Imaginative geographies may be defined as “the ideological practice of every social formation that becomes aware of the existence of more or less remote lands and neighboring peoples” (Porter 1991, 20-21). As Edward Said defined them in Orientalism (1979), imaginative geographies are techniques of representation, ways of othering spaces and places through recourse to specific images, codes, and conventions, that both reflect and enable relations of power. Imaginative geography may serve as an expression of social anxieties or a means of diffusing a perceived threat (e.g., through the construction of "pure" and "polluted" spaces), or as a means of preparing spaces for colonization or other forms of appropriation (e.g., by identifying “uncivilized,” “savage,” or “backward” lands and peoples, or “empty” spaces devoid of their actual inhabitants) (Said 1979, Gregory 1995, Watkins 2015, Fields 2011, Sibley 1995). Conversely, imaginative geographies provide a shared sense of place and identity to those who participate, knowingly or unconsciously, in these modes of representation and subjectification. By (re)defining and (re)situating places, figures/bodies, and cultures, these techniques of representation enable or buttress specific spatial orders while subverting or transforming others.
In Conversation with Other Crossings
Imaginative Geographies fuel and are fueled by Rationalities, Environments, Vehicles, and Figures. They constitute Boundaries. Imaginative Geographies are also sites of conflict, which expose hegemonic Rationalities, and tools of subjective formation, which naturalize particular Boundaries, Figures, and Environments as reflections of an inherent spatial order rather than as historical products of human and non-human action (while denaturalizing or erasing other boundary systems). Imaginative Geographies intersects with Rationalities, Boundaries, and Figures. As noted in Rationalities, some Imaginative Geographies of the nation as a living body use vital and territorial rationalities to justify projects of territorial defense or expansion and genocide, often in tandem with discourses of development that manifest as the Figures of the advancing settler and the backwards native.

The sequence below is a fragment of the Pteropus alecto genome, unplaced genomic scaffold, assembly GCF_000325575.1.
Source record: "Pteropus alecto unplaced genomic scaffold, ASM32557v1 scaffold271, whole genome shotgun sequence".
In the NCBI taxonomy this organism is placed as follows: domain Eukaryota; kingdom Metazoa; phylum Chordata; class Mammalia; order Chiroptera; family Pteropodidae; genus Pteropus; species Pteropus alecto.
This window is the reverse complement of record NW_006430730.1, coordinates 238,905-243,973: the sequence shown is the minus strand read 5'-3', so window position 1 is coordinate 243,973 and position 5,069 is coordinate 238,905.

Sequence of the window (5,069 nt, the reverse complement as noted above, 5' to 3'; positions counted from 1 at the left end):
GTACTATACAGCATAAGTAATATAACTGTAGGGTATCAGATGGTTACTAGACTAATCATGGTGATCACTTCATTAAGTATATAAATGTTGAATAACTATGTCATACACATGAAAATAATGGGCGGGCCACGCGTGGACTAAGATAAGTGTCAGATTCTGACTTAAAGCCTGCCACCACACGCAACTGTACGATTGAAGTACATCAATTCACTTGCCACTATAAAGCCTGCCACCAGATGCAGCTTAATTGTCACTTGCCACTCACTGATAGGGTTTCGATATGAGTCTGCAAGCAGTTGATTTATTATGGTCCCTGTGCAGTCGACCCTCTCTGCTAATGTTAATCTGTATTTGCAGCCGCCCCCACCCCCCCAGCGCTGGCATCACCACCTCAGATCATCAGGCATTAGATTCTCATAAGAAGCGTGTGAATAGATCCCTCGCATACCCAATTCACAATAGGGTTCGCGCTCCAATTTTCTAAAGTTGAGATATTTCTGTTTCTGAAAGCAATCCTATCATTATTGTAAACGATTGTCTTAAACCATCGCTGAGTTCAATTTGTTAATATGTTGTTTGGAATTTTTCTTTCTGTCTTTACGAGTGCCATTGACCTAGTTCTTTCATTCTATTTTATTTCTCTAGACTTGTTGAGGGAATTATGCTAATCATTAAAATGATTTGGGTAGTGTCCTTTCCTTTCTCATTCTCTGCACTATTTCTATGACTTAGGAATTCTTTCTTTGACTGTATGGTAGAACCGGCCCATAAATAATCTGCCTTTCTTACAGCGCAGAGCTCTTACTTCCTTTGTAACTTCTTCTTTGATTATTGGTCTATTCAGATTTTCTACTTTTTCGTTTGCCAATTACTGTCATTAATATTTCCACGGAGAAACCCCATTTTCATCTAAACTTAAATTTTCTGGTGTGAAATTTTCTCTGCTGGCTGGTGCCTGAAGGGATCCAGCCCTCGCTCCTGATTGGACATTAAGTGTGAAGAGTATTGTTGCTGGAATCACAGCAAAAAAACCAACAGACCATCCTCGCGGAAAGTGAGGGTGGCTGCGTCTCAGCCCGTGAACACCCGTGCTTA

Fields, Gary. “Enclosure Landscapes: Historical Reflections on Palestinian Geography.” Historical Geography 39 (2011): 182–207.
Gregory, Derek. “Imaginative Geographies.” Progress in Human Geography 19, no. 4 (December 1, 1995): 447–85.
Porter, Dennis. Haunted Journeys: Desire and Transgression in European Travel Writing. Princeton: Princeton University Press, 1991.
Said, Edward W. Orientalism. New York: Vintage Books, 1979.
Sibley, David. Geographies of Exclusion: Society and Difference in the West. London and New York: Routledge, 1995.
Watkins, Josh. “Spatial Imaginaries Research in Geography: Synergies, Tensions, and New Directions.” Geography Compass 9, no. 9 (2015): 508–22.